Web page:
Slices an array starting from the first parameter (1)

Does not mutate the array. Returns the sliced array.

Slice can take two arguments, for example:

names.slice(2, 4);

The arguments specify where to start and stop slicing. The first element is included and the last element is excluded. So slice(2, 4) would slice out elements 2 and 3, and slice(2, 5) would slice out elements 2, 3, and 4.

Names: ['John', 'Joey', 'Jill', 'Jack', 'Jace', 'Jane', 'Josh']

Returned: ['Jill', 'Jack']

Min and Max

To find the min or max of an array, use Math.max or Math.min with the spread operator (...)

const nums = [3, 1, 4, 1, 5, 9, 2];

Returned: 9 and 1

If you can’t support ES6, use Math.max.apply(Math, nums) and Math.min.apply(Math, nums)

Sort and Reverse

Use .sort() to sort an array and .reverse() to reverse it.

sort can take in a sorting function to determine how to sort. It defaults to sorting alphabetically.

sort mutates the original array.

const names = ['Kai', 'Kevin', 'Ken', 'Kyle'];

Names: ['Kai', 'Ken', 'Kevin', 'Kyle'];

Returned: ['Kai', 'Ken', 'Kevin', 'Kyle'];

You can also call .reverse() to reverse the order.

const names = ['Kai', 'Kevin', 'Ken', 'Kyle'];

Names: ['Kyle', 'Kevin', 'Ken', 'Kai']

Returned: ['Kyle', 'Kevin', 'Ken', 'Kai']

Custom comparison function:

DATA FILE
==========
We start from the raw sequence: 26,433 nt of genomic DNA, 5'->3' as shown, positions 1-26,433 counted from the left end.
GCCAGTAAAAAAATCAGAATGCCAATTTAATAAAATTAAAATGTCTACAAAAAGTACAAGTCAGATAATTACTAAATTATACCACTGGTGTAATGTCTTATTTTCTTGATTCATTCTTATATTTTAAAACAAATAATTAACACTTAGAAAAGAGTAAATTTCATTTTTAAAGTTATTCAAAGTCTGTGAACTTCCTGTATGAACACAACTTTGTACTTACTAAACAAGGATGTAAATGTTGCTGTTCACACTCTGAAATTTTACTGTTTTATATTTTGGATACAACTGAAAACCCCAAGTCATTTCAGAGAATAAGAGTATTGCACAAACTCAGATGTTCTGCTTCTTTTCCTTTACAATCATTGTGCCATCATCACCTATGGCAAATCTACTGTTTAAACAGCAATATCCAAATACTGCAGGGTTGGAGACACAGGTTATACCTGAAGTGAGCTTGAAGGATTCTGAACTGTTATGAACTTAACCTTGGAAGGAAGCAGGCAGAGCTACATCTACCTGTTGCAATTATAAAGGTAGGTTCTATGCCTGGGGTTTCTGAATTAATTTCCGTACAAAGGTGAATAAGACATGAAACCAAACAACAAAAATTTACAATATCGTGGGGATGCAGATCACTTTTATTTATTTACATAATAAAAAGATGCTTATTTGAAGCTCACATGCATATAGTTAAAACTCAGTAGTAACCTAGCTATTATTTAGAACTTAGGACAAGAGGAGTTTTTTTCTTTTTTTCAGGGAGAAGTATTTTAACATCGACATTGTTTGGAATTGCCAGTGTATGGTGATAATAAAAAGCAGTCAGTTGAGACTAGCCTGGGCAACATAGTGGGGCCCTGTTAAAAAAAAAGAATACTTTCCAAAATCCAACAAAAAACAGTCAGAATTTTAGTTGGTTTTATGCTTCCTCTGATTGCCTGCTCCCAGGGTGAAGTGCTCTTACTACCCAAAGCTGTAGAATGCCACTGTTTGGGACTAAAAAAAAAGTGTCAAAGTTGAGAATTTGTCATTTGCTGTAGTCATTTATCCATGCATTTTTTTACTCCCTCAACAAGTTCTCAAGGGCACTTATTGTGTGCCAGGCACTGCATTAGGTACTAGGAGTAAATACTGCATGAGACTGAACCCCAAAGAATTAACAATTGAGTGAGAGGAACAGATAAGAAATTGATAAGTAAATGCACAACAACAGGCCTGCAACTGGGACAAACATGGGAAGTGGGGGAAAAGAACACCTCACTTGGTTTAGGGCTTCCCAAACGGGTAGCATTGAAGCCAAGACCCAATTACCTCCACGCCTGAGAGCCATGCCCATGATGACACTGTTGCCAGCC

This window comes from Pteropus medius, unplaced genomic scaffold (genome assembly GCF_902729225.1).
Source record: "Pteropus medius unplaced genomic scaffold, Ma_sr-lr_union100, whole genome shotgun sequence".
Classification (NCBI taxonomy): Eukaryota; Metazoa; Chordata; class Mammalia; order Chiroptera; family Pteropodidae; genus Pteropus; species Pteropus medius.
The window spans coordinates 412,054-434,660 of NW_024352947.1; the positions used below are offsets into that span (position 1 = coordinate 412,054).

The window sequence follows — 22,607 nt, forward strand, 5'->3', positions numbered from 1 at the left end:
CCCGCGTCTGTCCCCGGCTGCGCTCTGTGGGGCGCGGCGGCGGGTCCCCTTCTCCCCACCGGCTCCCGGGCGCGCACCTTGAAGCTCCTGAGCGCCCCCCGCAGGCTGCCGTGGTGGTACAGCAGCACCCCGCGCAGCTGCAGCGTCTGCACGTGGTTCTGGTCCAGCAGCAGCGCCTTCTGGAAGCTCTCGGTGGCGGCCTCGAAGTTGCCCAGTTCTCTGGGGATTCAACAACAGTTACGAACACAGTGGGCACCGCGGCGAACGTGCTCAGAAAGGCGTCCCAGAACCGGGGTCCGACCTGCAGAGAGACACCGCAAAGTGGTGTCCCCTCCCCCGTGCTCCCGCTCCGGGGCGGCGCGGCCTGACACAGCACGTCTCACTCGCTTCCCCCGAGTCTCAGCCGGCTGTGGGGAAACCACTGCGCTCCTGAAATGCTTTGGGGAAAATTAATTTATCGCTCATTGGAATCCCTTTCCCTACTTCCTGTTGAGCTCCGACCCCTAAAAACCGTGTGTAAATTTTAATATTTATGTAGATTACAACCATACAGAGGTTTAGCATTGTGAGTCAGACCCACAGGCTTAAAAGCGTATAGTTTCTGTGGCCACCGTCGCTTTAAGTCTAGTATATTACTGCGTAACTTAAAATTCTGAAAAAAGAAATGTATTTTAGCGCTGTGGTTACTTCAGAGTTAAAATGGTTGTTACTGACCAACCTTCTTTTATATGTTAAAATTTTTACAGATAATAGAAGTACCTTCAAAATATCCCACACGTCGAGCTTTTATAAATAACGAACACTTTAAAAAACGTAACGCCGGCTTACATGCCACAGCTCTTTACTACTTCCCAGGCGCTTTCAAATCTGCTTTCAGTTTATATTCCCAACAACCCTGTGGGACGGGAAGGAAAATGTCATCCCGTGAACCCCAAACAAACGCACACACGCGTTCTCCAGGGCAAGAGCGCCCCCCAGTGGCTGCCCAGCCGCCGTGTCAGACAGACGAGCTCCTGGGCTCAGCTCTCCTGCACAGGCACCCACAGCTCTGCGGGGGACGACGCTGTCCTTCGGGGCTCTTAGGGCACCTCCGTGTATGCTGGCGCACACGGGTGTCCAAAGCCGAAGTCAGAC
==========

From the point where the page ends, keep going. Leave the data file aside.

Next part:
const names = ['Kai', 'Kevin', 'Ken', 'Kyle'];
names.sort((a, b) => b.length - a.length);

You can provide a function that takes in two items and determines which goes first or last in the array. Above we sort by string length.

Names: ['Kevin', 'Kyle', 'Kai', 'Ken'] Returned: ['Kevin', 'Kyle', 'Kai', 'Ken']

Here’s how the sort function works:


Here’s how you sort an array in a random order:

names.sort(() => 0.5 - Math.random());

This will randomly return a positive or negative number half the time, resulting in a randomly ordered array.

For a better random sort, read about the Fisher Yates Method

Sorting Objects

You can compare keys of an object in your custom comparison function. Let’s use an example from w3 schools:

const cars = [
	{ type: 'Volvo', year: 2016 },
	{ type: 'Saab', year: 2001 },
	{ type: 'BMW', year: 2010 }
cars.sort((a, b) => a.year - b.year);

Returned: [{ type: 'Saab', year: 2001 }, { type: 'BMW', year: 2010 }, { type: 'Volvo', year: 2016 }]

Note on Array Sorting Stability

A stable array means that elements with the same value must keep their position relative to other elements with the same value. For example, if we had three cars from 2016, then their order should be unchanged.

This was only made a requirement of sort() in ES2019, so older browsers may not honor this.

Note on Constant Arrays

Just because an array is declared with const doesn’t mean it can’t be changed. It simply means the variable can’t be redeclared. You can still add, remove, modify, and change the order of items.

Check out Part 2 where we cover array iteration such as forEach, map, filter, reduce, find, and more!

Further Reading